mTri[index + 1, (nCol - index + 1):nCol] = dAntiDiag[index]*cumprod(dFactors[(nCol - index):(nCol - 1)])
end
mTri
end
```

A convenience function for benchmarking:

```
# Benchmark
function bench(n::Int)
output = [@elapsed GetChainSquare(x) for i = 1:n]
output = output*1E6 # microseconds
return DataFrames.DataFrame(min = quantile(output, 0),
lq = quantile(output, 0.25), median =quantile(output, 0.5),
uq = quantile(output, 0.75), max = quantile(output, 1), neval = n)
end
```

Now for the benchmark (times are also in microseconds):

```
bench(1000)
1x6 DataFrame:
min lq median uq max neval
[1,] 49.271 50.5192 51.2425 52.0497 173178.0 1000
```

In this case Julia is over 3 times faster than R and over 6 times slower than RcppArmadillo C++ algorithm. Notice that the data we used contained `NaN`

rather than `NA`

. If we use a `DataArray`

rather than a simple `Array`

which will allow us `NA`

values:

```
# Benchmark output
bench(1000)
1x6 DataFrame:
min lq median uq max neval
[1,] 98.171 101.129 102.262 105.461 13693.8 1000
```

Still faster than R but now slower than before. With every new feature added to data structures we expect penalties in performance and programmers should be aware of this.

After tweets from Viral B. Shah, one of the co-creators of Julia hinting that devectorising the insertion, and manually accumulating rather than reusing the using `cumprod`

function should be faster we tried a modification of the code:

```
function function GetChainSquare2(mTri)
p = size(mTri)[2] # This is the size of the triangle
dFactors = [GetFactor(i, mTri) for i = 1:(p - 1)] # the chain ladder factors
for i = 2:p # iterate over the rows
for j = (p - i + 2):p # iterative over the columns from the "antidiagonal"
mTri[i, j] = mTri[i, j-1]*dFactors[j - 1]
end
end
return mTri
end
```

and with appropriate adjustment of the `bench`

function get about 25 microsecond improvement on the median time:

```
bench(1000)
1x6 DataFrame:
min lq median uq max neval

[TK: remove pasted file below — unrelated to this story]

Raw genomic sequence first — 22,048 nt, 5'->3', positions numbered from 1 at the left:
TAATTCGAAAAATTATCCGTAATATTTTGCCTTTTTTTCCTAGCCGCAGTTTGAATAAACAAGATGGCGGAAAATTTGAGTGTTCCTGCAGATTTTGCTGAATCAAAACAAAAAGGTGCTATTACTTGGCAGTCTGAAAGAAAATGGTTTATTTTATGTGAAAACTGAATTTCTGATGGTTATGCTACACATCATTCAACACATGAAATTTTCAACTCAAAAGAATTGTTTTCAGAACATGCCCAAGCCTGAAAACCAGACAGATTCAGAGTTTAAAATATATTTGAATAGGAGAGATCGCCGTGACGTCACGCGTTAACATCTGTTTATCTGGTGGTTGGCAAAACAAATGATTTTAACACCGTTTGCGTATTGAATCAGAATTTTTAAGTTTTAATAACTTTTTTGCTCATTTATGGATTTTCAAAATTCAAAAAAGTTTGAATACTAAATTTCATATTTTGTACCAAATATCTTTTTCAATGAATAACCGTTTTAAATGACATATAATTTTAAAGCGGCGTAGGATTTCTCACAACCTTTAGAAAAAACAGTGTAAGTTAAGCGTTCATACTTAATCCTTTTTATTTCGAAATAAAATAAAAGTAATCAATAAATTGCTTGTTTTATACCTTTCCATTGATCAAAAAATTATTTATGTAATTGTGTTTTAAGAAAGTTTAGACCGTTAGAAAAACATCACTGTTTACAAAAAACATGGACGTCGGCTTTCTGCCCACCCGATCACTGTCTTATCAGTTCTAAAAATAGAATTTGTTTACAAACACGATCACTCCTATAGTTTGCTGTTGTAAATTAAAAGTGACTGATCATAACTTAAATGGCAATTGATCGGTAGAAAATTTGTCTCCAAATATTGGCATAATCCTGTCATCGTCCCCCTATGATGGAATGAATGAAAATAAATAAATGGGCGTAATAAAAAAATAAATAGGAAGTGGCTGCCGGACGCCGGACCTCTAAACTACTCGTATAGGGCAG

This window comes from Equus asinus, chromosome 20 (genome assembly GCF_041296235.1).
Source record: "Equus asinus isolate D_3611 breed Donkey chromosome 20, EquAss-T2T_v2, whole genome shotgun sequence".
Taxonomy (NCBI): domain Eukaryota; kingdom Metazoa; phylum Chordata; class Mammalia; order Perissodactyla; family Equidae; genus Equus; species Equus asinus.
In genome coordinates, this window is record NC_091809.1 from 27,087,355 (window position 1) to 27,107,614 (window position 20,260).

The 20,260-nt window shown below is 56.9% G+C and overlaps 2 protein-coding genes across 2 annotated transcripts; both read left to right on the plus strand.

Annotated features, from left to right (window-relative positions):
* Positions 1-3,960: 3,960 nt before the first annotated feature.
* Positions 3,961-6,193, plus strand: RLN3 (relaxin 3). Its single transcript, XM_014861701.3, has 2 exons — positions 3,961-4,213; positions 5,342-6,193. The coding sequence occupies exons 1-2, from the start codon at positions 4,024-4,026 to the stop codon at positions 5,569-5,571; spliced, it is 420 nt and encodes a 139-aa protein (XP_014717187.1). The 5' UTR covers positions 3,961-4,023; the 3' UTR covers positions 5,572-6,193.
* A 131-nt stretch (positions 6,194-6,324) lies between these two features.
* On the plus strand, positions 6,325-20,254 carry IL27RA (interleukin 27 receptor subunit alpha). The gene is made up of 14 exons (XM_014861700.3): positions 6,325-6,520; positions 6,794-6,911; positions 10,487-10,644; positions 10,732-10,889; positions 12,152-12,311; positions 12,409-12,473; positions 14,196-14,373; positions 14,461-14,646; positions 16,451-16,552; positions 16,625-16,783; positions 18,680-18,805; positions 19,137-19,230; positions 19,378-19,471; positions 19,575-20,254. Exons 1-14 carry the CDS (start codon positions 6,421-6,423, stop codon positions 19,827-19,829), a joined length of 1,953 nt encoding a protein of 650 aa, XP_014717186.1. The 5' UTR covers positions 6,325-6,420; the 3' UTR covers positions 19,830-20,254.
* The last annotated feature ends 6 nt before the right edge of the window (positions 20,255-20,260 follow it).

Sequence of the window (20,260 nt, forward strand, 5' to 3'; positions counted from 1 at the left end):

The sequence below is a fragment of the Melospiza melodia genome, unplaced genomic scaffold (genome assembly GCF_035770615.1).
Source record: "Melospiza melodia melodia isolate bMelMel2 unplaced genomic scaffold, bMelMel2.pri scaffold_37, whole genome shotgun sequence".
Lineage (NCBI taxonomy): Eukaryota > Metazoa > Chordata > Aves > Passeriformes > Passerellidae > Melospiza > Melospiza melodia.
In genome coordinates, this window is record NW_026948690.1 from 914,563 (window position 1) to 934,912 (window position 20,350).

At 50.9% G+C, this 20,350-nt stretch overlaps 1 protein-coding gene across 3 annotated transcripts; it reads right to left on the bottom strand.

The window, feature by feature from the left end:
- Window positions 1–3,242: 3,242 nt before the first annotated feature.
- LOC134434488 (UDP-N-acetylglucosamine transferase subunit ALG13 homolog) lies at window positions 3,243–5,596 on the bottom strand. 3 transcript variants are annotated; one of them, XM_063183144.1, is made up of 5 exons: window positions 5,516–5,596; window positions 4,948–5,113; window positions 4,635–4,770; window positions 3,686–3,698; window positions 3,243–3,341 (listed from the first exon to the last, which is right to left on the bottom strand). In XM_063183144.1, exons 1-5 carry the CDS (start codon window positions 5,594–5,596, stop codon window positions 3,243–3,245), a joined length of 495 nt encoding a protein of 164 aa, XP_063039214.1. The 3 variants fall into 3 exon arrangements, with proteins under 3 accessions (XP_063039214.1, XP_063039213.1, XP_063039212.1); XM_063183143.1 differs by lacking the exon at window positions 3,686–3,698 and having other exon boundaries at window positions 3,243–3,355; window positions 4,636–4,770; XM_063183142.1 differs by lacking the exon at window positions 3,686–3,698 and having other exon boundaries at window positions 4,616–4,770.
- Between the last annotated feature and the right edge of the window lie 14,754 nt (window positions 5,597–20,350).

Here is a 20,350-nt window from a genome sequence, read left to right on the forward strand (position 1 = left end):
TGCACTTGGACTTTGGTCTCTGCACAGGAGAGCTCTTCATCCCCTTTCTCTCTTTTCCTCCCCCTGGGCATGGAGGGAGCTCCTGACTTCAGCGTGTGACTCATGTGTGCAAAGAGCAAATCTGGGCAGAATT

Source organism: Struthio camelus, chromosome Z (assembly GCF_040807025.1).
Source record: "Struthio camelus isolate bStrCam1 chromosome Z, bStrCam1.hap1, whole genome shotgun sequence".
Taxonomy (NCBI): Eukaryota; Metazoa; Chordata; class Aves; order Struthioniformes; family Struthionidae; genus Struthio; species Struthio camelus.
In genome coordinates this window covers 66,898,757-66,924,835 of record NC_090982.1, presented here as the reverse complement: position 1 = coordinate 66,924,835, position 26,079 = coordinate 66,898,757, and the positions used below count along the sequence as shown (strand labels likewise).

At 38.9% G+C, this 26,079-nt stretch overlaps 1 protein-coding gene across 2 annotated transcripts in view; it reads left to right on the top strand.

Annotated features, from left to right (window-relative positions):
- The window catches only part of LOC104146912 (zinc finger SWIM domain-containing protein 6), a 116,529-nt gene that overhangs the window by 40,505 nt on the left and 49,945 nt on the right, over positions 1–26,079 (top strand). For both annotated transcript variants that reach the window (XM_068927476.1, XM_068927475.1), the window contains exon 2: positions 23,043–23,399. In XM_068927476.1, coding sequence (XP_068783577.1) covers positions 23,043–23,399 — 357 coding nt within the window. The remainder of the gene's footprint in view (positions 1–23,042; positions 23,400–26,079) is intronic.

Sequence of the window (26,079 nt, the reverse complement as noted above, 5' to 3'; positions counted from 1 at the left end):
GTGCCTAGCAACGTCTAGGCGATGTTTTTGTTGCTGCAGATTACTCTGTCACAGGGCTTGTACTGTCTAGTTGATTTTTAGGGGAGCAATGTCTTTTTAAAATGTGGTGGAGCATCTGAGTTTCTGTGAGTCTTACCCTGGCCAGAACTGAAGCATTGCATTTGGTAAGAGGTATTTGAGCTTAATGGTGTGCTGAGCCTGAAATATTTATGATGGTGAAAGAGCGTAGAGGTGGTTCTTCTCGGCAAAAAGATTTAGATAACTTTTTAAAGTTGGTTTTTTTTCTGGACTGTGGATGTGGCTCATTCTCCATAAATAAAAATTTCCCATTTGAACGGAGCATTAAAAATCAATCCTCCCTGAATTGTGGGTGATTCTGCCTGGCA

[1,] 22.385 23.69 25.1305 26.9605 107.778 1000
```

Ofcourse this means that we can apply some of these changes to the C/C++ algorithm which should make that faster too, but we will continue this at a later date.

The Julia language is still young but since its introduction in 2012 it has rapidly become popular as an alternative or companion to R, Python, etc. for technical and high performance computing and data science applications. Our little drive with this programming language shows that it has plenty to offer those of us that want “it all” from a programming language; but though it leaves R behind in our tests it has a little way to go before we will see C/C++ level performance.

We like to think of Julia as R and Python with the kid’s gloves off, some of C’s speed and power then throw in high performance tools, clean programming syntax and more all wrapped up as a scripted programming language. It is early days but the number of available packages is rapidly growing. Julia also has an interface to C & Fortran but C++ support is still limited which is a significant drawback for those if us that have an appetite for C++ goodness.

In this blog, we are only starting to scratch the surface of Julia’s capabilities but make no mistake, Julia is the next step in the evolution of data science programming languages and we will certainly revisit it in the future. If you are new to Julia, check out the documentation, its one of the best written we have read.

Sometimes people ask whether R or Python will be the most used “data science” programming language, we now have a dark horse, a late entrant to the race, a new kid on the block that could one day grab this particular crown.